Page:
BUFFALO – Following a one-game rest, Sabres goalie Jhonas Enroth will likely start tonight against the Colorado Avalanche, his 11th nod in the last 13 contests and 22nd appearance overall this season.
At his current pace, the 26-year-old would play 52 times. But given the frequency of his recent action, it’s not crazy to think the diminutive Swede, one of the NHL’s smallest netminders at 5-foot-10 and 166 pounds, could hit the prestigious 60-game mark.
Enroth has never played more than 28 games in an NHL season.
“I’ve only been playing 20-plus games all my years here,” Enroth said Friday inside HarborCenter. “So it’s definitely a lot higher pace with games. That’s what we work for. I’m enjoying it.”
To Enroth, who wrestled the No. 1 job away from friend Michal Neuvirth last month, these games have a special meaning. As a starting NHL goalie, he’s living a dream.
“I feel like I’m getting a bigger role on the team, and I’m starting to feel like I belong here more than I did before when I’d just been backing up Ryan (Miller),” Enroth said. “So it’s definitely a good feeling.”
He added: “I mean, I love it. It’s nice to … play more games and get to play against the great teams pretty much every night. It’s a lot of fun.”
Enroth’s calm, focused style has been fun to watch most nights during the Sabres’ recent resurgence. He hasn’t made many spectacular saves because he’s so in tune and reading plays so well he often makes saves look easy.
Playing so regularly has given Enroth a rhythm and allowed him to find a groove.
“When you play a couple games in a row, you start thinking less when you’re out there, and that’s what you’re striving to do, don’t think too much, trust your instincts,” Enroth said. “When you’re having a good stretch and playing well, that’s usually what the key is, where you don’t think too much.”
Overall, Enroth is 10-10-1 with a 2.96 goals-against average and .916 save percentage. His even-strength save percentage is a strong .930, the same number as Montreal’s Carey Price and two points higher than his idol, the New York Rangers’ Henrik Lundqvist.
Since taking over for an injured Neuvirth on Nov. 18, Enroth’s numbers – 9-1, 2.21 and .935 – are spectacular. He has won every game during the Sabres’ six-game home winning streak at the First Niagara Center.
He finally has some goal support, too. In recent seasons, the Sabres’ feeble offense has often made Enroth the hard-luck loser.
But the Sabres have scored some goals recently. They have rallied late in five of their last six wins. They won 4-3 twice last week and 5-4 on Monday, helping Enroth earn victories on nights he wasn’t at his best.
“It’s definitely been taking some pressure off it,” Enroth said after a brief laugh. “Obviously … the last game I gave up four goals, it wasn’t a great game but we still won. When we win there’s really no problems.”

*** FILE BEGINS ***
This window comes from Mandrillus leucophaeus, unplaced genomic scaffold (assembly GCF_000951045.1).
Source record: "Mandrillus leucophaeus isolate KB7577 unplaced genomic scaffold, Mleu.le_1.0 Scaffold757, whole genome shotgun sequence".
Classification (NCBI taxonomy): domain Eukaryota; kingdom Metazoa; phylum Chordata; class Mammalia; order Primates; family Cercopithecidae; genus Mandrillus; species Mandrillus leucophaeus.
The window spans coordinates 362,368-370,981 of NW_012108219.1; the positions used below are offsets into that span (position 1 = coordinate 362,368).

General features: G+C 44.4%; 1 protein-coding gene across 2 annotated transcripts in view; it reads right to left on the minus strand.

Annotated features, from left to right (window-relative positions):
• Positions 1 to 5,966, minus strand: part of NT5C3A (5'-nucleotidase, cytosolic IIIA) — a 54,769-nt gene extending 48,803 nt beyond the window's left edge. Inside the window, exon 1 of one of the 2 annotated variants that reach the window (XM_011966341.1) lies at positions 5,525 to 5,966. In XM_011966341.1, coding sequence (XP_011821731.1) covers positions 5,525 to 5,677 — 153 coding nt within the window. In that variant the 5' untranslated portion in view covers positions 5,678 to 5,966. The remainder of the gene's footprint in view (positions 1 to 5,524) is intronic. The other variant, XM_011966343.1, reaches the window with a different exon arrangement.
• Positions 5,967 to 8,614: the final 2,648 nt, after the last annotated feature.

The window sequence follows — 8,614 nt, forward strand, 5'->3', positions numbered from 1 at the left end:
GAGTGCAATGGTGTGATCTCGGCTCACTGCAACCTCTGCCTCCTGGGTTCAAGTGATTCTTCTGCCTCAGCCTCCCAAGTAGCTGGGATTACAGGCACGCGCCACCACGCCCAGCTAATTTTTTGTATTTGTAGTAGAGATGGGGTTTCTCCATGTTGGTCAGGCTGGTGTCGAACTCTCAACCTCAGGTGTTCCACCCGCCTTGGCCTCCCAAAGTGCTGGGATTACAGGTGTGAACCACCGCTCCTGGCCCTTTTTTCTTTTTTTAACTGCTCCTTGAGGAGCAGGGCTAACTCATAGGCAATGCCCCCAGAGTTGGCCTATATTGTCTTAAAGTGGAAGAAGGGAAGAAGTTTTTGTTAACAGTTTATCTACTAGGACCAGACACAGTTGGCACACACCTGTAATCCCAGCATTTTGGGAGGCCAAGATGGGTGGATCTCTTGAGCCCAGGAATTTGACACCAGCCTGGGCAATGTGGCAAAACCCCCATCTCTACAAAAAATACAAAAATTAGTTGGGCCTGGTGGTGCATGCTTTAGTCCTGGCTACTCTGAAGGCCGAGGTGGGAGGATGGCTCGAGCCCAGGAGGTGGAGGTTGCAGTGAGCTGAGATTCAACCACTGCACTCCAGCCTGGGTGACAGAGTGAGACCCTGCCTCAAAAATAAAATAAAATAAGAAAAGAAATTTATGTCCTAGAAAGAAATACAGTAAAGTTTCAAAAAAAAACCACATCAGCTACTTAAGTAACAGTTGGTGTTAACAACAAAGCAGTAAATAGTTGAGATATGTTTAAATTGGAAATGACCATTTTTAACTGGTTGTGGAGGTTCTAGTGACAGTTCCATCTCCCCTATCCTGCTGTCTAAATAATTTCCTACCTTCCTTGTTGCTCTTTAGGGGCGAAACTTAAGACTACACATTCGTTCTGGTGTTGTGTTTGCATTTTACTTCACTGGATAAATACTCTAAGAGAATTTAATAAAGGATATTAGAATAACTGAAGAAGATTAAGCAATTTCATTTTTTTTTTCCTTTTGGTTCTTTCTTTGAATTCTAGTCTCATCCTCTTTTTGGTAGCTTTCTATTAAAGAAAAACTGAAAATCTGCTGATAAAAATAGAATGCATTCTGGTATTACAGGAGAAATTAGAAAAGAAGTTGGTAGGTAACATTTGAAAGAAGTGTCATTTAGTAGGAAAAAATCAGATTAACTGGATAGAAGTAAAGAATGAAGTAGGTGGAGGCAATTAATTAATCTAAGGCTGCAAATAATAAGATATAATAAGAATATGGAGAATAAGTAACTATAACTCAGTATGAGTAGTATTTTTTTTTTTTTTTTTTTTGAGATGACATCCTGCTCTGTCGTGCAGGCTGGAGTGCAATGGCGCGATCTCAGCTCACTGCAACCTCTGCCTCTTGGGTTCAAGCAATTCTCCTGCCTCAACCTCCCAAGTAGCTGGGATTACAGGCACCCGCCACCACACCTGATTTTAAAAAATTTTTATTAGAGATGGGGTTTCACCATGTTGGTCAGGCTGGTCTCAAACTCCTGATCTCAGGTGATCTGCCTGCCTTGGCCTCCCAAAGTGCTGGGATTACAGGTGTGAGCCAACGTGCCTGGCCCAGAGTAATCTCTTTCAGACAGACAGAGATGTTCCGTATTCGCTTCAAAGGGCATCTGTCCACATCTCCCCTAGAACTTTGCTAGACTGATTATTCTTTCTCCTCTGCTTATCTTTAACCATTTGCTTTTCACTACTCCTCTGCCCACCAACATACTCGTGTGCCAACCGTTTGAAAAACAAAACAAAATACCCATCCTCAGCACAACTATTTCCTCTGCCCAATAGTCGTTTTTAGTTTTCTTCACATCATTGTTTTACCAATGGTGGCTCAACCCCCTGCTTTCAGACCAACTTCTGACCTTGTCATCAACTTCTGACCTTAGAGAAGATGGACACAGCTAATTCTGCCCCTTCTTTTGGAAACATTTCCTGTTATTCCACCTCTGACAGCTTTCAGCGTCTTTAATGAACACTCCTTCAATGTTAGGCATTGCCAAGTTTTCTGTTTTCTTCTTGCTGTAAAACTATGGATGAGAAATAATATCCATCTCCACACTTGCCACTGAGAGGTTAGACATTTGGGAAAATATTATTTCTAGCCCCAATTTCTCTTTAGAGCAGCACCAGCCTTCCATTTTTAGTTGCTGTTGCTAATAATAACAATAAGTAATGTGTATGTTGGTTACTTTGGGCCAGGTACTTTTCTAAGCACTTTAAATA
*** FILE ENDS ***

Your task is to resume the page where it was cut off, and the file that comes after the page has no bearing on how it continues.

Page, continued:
Still, Enroth made key stops those nights.
“He’s played well almost every game he’s been in,” Sabres coach Ted Nolan said. “Even games he let in more, he didn’t let … that fourth one in to beat us. When we see them tie it up, he shut the door for us, and particularly in the shootouts, he’s been really, really good and given us a chance to get points. So no complaints as far as his play whatsoever.”
For now, Nolan will keep riding Enroth. Having played a career-high 58 times as an AHL rookie in 2008-09 with Portland, Enroth believes he can handle a heavy workload and play 60 or so games.
“I played pretty much every game when I was down in Portland,” he said. “I felt pretty good those years, and I think I’m in better shape now than I was a couple of years ago, so I think I can do it.”
Enroth said he grew up “a little bit more and started taking care of myself” by improving his eating and sleeping habits and “practicing smarter.”
“So I think I’m just a little bit more mature now than I used to be,” he said.
Meanwhile, Neuvirth, who played regularly for almost a month, must wait for his opportunity. He lost 5-1 Tuesday in Winnipeg. The 26-year-old has played well in some losses and has a .915 save percentage.
“It is tough, but it’s a goalie life,” Neuvirth said. “Only one guy can play. Jhony’s been unbelievable lately. So I’ve been in this situation before. I got to stay positive and keep working hard. Good things will happen.”
Nolan said Neuvirth must “do extra” when he plays “to get another moment.”
“I feel it’ll make him stronger and better in the long run,” he said.